There is no shortage of immigrant workers in the U.S. economy, according to a new study released Wednesday that challenges a growing chorus of voices arguing the country needs more foreign labor to keep the economy humming.
Using U.S. Census Bureau data, the Center for Immigration Studies calculated there were 29.6 million foreign-born workers — both legal and illegal immigrants — as of November. That’s up from 27.7 million workers in 2019.
But among native-born workers, the workforce rate is down 2.1 million compared with three years ago, said Steven A. Camarota, chief author of the study and director of research at the center, which advocates for stricter immigration policies.
“If you think that there are missing workers, then it’s the native-born we’re missing,” Mr. Camarota said. “The immigrant labor force participation rate is above what it was in 2019.”
The study comes amid a massive push to open the doors to more newcomers.
From Capitol Hill to the pages of national newspapers to the top of the Federal Reserve, policy-makers say a shortage of foreigners is holding back the U.S. economy.
The Washington Post blamed the “anti-immigrant” policies of former President Donald Trump and the pandemic for slashing new immigration by half from 2019 to 2021. The New York Times said a “sharp slowdown” in immigration left the U.S. short 3.2 million immigrant workers, relative to the trend line before 2017.
In a speech late last month, Federal Reserve Chairman Jerome Powell said labor imbalances are fueling the current painful rise in inflation. He said part of that problem is one million “missing workers” due to slower immigration during the pandemic.
Mr. Powell said temporary guest workers have rebounded from pandemic depths, but are still below 2019 rates, while new permanent residents, or green-card holders, are “well below” levels of the last decade. And he said, despite the rise in illegal immigration at the border, the overall number of illegal immigrants may not have increased.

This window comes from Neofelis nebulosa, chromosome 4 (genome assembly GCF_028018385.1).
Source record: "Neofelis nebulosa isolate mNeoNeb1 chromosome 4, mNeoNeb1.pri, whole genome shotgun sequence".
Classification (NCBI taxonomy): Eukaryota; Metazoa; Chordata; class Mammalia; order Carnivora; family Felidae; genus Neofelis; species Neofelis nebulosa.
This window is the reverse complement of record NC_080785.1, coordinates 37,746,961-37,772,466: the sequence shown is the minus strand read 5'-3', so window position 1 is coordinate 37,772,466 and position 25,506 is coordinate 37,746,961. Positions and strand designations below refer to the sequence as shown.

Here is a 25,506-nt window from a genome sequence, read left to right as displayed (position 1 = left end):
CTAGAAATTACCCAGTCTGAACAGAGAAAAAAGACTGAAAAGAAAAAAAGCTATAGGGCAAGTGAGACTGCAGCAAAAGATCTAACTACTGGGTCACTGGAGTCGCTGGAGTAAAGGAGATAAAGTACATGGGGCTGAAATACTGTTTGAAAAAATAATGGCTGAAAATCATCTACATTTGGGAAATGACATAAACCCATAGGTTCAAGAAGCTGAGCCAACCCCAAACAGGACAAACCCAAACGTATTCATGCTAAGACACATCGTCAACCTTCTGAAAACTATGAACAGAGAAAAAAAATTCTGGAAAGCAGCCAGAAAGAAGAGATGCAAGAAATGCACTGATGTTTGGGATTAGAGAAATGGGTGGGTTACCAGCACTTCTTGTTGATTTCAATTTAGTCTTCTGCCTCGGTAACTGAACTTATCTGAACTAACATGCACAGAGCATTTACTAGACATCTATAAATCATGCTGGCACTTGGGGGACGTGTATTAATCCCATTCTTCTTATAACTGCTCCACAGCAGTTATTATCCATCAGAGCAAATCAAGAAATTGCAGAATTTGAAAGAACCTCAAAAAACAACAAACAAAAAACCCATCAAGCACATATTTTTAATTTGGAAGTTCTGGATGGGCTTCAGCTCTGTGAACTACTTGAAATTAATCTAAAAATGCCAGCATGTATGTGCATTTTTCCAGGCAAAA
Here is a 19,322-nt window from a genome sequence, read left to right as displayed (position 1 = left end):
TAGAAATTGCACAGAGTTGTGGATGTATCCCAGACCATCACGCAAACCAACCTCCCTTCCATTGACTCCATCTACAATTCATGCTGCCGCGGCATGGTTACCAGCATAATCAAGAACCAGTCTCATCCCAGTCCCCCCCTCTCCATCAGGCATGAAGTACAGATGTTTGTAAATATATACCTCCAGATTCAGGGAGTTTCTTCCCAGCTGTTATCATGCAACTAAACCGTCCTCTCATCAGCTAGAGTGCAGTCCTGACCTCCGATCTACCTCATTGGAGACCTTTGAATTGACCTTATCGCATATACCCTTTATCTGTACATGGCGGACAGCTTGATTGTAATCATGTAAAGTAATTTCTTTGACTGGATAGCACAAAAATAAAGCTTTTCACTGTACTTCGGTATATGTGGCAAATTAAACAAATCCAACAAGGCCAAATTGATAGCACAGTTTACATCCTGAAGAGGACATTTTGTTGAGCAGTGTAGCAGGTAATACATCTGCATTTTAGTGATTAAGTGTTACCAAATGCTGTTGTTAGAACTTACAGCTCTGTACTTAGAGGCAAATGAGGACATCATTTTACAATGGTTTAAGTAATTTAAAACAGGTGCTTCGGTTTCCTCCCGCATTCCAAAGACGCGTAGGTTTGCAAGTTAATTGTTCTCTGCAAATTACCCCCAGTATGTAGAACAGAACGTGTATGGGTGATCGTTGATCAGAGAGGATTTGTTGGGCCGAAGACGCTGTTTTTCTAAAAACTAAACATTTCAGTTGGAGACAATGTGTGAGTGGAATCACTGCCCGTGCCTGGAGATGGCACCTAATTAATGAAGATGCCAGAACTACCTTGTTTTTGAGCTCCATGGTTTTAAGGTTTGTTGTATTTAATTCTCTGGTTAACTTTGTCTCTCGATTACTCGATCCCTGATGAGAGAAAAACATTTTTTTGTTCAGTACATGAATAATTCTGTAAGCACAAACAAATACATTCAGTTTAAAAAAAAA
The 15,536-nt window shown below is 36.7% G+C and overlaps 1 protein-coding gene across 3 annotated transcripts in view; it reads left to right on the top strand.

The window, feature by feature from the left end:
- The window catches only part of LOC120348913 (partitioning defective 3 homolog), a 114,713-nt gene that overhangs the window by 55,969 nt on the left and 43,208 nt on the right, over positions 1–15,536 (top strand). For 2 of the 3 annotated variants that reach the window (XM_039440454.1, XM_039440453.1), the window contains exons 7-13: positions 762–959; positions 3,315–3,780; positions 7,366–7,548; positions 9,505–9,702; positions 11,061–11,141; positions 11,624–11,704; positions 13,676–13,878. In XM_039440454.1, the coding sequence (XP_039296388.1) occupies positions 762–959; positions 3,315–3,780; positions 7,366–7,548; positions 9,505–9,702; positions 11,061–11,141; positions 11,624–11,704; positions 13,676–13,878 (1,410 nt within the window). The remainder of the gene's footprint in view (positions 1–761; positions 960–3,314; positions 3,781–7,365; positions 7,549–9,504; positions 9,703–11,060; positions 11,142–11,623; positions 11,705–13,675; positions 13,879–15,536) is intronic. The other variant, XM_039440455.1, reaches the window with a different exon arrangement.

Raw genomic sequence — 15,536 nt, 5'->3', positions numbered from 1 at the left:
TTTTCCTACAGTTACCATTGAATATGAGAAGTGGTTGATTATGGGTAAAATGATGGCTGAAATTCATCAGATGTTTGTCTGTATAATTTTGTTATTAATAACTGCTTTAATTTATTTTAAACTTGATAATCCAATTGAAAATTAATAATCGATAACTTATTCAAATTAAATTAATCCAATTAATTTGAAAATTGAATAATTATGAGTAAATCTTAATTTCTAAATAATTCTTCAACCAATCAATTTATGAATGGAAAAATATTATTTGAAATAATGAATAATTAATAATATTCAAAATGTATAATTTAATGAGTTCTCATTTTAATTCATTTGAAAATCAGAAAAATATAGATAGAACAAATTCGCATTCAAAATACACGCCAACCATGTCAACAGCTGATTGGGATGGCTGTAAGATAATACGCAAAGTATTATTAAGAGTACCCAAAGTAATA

Mr. Camarota said Mr. Powell’s data may have been true at one point, but now it is out of date.
Using the U.S. Census Bureau’s Current Population Survey, the monthly survey that the Labor Department uses to calculate employment rates, he found there was a pandemic dip, with working immigrants dropping from 27.7 million in November 2019 to 25.6 million a year later.
But in the ensuing two years, the economy has added back 4 million immigrants to the workforce.
That’s about in line with the trend line dating back to 2010, and significantly above the trend line if it were drawn back to 2000.
It’s also 1.9 million more than there were in 2019.
One place where there is a dearth compared with 2019 rates is among U.S.-born workers.
Before the pandemic, 74.1% of native-born people of working age — between 18 and 64 — were in the labor force. It slipped during 2020 but has recovered, though at 73.5% it remains below the 2019 level.
That works out to 44.9 million U.S.-born working-age Americans not in the labor force.
Mr. Camarota said they may be out for many valid reasons, including disabilities or taking care of children or older relatives. Some are also enticed out of the workforce by economics, figuring the life they can live on government assistance is better than the marginal tradeoff of the wages they could earn in a job.
Mr. Camarota said there are costs to lower workforce participation, including higher rates of substance abuse, crime and obesity.
“We face a stark choice as a country: either we figure out how to get more people back in the labor force who are working age, or we accept all the social problems and pathologies that come with low labor force participation and bring in more immigrants,” he said.
The notion of more immigrant workers tracks with other Center for Immigration Studies research showing overall immigration has soared under President Biden.
Immigrants are now 14.74% of the total population, which nearly matches the all-time high of 14.77% set in 1890.
Among those immigrants, 6.2% came since 2020, and roughly a third came since 2010. Another 27% arrived in the first decade of this century, according to Mr. Camarota’s figures.
He said of those who arrived since the start of the Biden administration, roughly 60% came illegally.